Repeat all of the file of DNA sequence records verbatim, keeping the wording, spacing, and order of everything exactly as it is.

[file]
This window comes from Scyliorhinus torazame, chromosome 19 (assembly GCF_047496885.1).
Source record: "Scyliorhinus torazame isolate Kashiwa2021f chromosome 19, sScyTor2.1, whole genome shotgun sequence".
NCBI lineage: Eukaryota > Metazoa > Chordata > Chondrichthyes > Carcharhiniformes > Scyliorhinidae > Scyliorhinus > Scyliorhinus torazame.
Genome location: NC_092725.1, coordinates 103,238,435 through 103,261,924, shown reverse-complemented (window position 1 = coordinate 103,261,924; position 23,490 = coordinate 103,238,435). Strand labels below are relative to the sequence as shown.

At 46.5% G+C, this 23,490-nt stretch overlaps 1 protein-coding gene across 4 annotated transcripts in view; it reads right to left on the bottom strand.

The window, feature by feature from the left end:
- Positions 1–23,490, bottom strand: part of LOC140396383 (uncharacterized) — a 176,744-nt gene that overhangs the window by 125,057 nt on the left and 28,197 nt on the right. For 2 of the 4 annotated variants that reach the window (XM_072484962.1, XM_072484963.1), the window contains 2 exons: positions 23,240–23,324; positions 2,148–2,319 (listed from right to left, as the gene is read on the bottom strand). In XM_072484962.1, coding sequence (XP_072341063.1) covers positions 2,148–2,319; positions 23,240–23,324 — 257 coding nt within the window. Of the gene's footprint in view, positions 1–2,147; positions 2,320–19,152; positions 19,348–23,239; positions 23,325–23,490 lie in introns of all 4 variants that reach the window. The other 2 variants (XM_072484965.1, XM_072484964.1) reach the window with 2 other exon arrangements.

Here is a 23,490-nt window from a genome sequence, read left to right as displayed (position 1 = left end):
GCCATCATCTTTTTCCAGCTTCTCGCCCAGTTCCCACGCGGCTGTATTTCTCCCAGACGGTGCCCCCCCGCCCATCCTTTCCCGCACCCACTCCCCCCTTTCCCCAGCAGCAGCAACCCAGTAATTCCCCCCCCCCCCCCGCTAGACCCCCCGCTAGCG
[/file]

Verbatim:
This window comes from Scyliorhinus torazame, chromosome 19 (assembly GCF_047496885.1).
Source record: "Scyliorhinus torazame isolate Kashiwa2021f chromosome 19, sScyTor2.1, whole genome shotgun sequence".
NCBI lineage: Eukaryota > Metazoa > Chordata > Chondrichthyes > Carcharhiniformes > Scyliorhinidae > Scyliorhinus > Scyliorhinus torazame.
Genome location: NC_092725.1, coordinates 103,238,435 through 103,261,924, shown reverse-complemented (window position 1 = coordinate 103,261,924; position 23,490 = coordinate 103,238,435). Strand labels below are relative to the sequence as shown.

At 46.5% G+C, this 23,490-nt stretch overlaps 1 protein-coding gene across 4 annotated transcripts in view; it reads right to left on the bottom strand.

The window, feature by feature from the left end:
- Positions 1–23,490, bottom strand: part of LOC140396383 (uncharacterized) — a 176,744-nt gene that overhangs the window by 125,057 nt on the left and 28,197 nt on the right. For 2 of the 4 annotated variants that reach the window (XM_072484962.1, XM_072484963.1), the window contains 2 exons: positions 23,240–23,324; positions 2,148–2,319 (listed from right to left, as the gene is read on the bottom strand). In XM_072484962.1, coding sequence (XP_072341063.1) covers positions 2,148–2,319; positions 23,240–23,324 — 257 coding nt within the window. Of the gene's footprint in view, positions 1–2,147; positions 2,320–19,152; positions 19,348–23,239; positions 23,325–23,490 lie in introns of all 4 variants that reach the window. The other 2 variants (XM_072484965.1, XM_072484964.1) reach the window with 2 other exon arrangements.

Here is a 23,490-nt window from a genome sequence, read left to right as displayed (position 1 = left end):
GCCATCATCTTTTTCCAGCTTCTCGCCCAGTTCCCACGCGGCTGTATTTCTCCCAGACGGTGCCCCCCCGCCCATCCTTTCCCGCACCCACTCCCCCCTTTCCCCAGCAGCAGCAACCCAGTAATTCCCCCCCCCCCCCCGCTAGACCCCCCGCTAGCG